Bowie’s first public discussion of the Wonder Woman audition was on The Tonight Show, in an episode originally aired on 11-16-1973, with the guests Dinah Shore, Joan Rivers, Angela Bowie, and Ashley Montagu. According to the official Johnny Carson website, Bowie discussed “Loving America, being the wife of rock star David Bowie, the Royal Wedding being boring, and their Zowie.”

In addition to her appearance on The Tonight Show, Bowie’s audition was mentioned in the Feb. 11, 1974 issue of Newsweek, in which it was reported that Angela Bowie had been considered for the role of Wonder Woman for an upcoming ABC-TV movie but lost the part for her refusal to wear a bra.

The rock magazine Rock Scene (May-June 1974, pg 37) also did a one-page photo spread.

Source: Wonder Woman Museum

On this day in music history: April 24, 1974 -…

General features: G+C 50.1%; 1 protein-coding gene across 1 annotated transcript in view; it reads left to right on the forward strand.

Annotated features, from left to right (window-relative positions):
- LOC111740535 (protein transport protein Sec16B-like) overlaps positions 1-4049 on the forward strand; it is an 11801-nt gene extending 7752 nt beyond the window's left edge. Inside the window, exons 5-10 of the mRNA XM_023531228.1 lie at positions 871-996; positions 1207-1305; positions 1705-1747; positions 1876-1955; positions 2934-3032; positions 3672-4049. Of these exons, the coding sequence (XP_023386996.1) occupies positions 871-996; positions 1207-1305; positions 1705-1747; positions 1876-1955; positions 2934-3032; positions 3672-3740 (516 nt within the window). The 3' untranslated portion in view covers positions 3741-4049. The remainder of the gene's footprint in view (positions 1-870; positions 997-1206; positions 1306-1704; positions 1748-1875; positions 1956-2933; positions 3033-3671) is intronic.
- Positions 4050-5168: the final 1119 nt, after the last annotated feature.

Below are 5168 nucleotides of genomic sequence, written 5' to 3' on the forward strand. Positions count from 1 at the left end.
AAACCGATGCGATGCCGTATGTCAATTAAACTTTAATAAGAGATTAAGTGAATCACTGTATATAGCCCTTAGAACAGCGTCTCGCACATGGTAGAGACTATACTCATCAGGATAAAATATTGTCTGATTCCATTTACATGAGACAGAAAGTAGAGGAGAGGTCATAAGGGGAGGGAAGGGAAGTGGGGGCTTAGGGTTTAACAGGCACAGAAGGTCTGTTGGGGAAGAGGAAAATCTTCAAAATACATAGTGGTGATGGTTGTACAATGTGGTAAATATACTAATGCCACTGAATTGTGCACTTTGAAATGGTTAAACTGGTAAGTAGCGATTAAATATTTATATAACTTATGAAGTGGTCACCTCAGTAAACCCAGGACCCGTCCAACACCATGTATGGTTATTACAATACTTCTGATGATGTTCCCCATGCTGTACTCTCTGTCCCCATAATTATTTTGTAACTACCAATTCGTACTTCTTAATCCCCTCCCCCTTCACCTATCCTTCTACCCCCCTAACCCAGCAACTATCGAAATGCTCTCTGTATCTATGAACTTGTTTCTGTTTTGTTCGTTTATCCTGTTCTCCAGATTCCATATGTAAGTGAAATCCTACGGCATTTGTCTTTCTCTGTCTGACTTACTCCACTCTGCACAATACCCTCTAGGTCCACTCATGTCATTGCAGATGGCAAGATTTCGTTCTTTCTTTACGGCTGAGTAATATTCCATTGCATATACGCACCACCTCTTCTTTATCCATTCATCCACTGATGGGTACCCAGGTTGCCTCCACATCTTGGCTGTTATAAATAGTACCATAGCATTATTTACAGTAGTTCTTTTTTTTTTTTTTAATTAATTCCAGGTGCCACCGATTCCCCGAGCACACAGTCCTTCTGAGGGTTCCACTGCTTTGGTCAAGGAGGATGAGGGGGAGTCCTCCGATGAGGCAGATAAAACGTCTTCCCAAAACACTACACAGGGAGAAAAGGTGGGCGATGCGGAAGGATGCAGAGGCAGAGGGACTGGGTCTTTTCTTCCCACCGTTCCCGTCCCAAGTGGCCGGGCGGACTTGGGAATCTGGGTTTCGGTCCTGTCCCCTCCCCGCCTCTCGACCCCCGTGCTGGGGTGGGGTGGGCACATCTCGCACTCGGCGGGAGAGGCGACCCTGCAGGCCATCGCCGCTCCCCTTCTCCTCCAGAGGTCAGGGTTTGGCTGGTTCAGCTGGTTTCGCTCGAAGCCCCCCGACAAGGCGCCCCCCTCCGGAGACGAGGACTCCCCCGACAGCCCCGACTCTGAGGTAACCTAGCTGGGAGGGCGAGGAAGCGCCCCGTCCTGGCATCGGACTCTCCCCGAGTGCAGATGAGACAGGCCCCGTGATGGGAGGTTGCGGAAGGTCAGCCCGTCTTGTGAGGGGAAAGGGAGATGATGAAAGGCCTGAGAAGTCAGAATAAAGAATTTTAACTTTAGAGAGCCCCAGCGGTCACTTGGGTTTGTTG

On this day in music history: April 24, 1974 – “Diamond Dogs”, the eighth studio album by David Bowie is released. Produced by David Bowie, it is recorded at Olympic and Island Studios in London and Ludolf Studios in Hilversum, NL from October 1973 – February 1974. Following the covers album “Pin-Ups”, David Bowie begins writing songs for a proper follow up to his previous release “Aladdin Sane”. Told from the perspective of the character “Halloween Jack”, “Diamond Dogs” is a concept album consisting of songs influenced by George Orwell’s “1984” and Bowie’s vision of a post-apocalyptic world. It also marks the end of Bowie’s glam rock phase of his career (following the retirement of his “Ziggy Stardust” persona), as the scene reaches its zenith. Working with a new group of musicians that include Herbie Flowers (bass), Earl Slick, Alan Parker (guitars), Mike Garson (keyboards), Tony Newman and Aynsley Dunbar (drums), it’s Bowie’s first album to not feature the Spiders From Mars Band. The albums original cover artwork featuring the singer as a half-man/half dog hybrid (with genitalia exposed) stirs up controversy. The cover is quickly recalled and reprinted with the offending image airbrushed out. The original recalled album cover quickly becomes a prized and highly valuable collector’s item. The album spins off the single (two in the UK ) “Rebel Rebel” (#5 UK, #64 US Pop), becoming one of Bowie’s signature songs. It also features other classics including “1984” (later covered by Tina Turner), “Big Brother” and the title track. Reissued numerous times since making its CD debut in the mid 80’s, the album is most recently remastered in 2016 on CD and 180 gram vinyl. It is reissued as part of the box set “Who Can I Be Now?: 1974 – 1976”. “Diamond Dogs” hits number one on the UK album chart, peaking at number five on the Billboard Top 200, and is certified Gold in the US by the RIAA.